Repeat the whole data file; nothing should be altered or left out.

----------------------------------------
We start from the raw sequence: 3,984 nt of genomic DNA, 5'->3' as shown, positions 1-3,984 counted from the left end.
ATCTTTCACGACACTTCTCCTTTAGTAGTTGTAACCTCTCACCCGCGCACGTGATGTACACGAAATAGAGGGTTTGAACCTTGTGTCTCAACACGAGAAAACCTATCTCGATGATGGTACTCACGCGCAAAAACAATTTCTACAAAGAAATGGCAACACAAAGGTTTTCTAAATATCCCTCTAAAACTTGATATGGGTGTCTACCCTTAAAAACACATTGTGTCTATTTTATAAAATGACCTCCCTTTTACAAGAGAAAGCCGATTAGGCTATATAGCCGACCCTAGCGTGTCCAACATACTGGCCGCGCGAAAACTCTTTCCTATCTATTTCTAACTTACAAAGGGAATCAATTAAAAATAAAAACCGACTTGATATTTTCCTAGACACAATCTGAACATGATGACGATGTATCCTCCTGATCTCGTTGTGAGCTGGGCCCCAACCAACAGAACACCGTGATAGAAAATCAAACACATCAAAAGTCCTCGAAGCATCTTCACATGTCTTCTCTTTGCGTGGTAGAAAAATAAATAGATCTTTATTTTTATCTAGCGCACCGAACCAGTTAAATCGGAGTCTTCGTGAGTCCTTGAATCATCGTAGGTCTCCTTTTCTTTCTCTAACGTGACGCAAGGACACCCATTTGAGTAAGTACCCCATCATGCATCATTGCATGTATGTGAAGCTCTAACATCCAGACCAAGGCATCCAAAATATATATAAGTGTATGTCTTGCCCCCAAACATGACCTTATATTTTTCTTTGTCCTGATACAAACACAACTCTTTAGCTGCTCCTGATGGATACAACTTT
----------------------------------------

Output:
We start from the raw sequence: 3,984 nt of genomic DNA, 5'->3' as shown, positions 1-3,984 counted from the left end.
ATCTTTCACGACACTTCTCCTTTAGTAGTTGTAACCTCTCACCCGCGCACGTGATGTACACGAAATAGAGGGTTTGAACCTTGTGTCTCAACACGAGAAAACCTATCTCGATGATGGTACTCACGCGCAAAAACAATTTCTACAAAGAAATGGCAACACAAAGGTTTTCTAAATATCCCTCTAAAACTTGATATGGGTGTCTACCCTTAAAAACACATTGTGTCTATTTTATAAAATGACCTCCCTTTTACAAGAGAAAGCCGATTAGGCTATATAGCCGACCCTAGCGTGTCCAACATACTGGCCGCGCGAAAACTCTTTCCTATCTATTTCTAACTTACAAAGGGAATCAATTAAAAATAAAAACCGACTTGATATTTTCCTAGACACAATCTGAACATGATGACGATGTATCCTCCTGATCTCGTTGTGAGCTGGGCCCCAACCAACAGAACACCGTGATAGAAAATCAAACACATCAAAAGTCCTCGAAGCATCTTCACATGTCTTCTCTTTGCGTGGTAGAAAAATAAATAGATCTTTATTTTTATCTAGCGCACCGAACCAGTTAAATCGGAGTCTTCGTGAGTCCTTGAATCATCGTAGGTCTCCTTTTCTTTCTCTAACGTGACGCAAGGACACCCATTTGAGTAAGTACCCCATCATGCATCATTGCATGTATGTGAAGCTCTAACATCCAGACCAAGGCATCCAAAATATATATAAGTGTATGTCTTGCCCCCAAACATGACCTTATATTTTTCTTTGTCCTGATACAAACACAACTCTTTAGCTGCTCCTGATGGATACAACTTT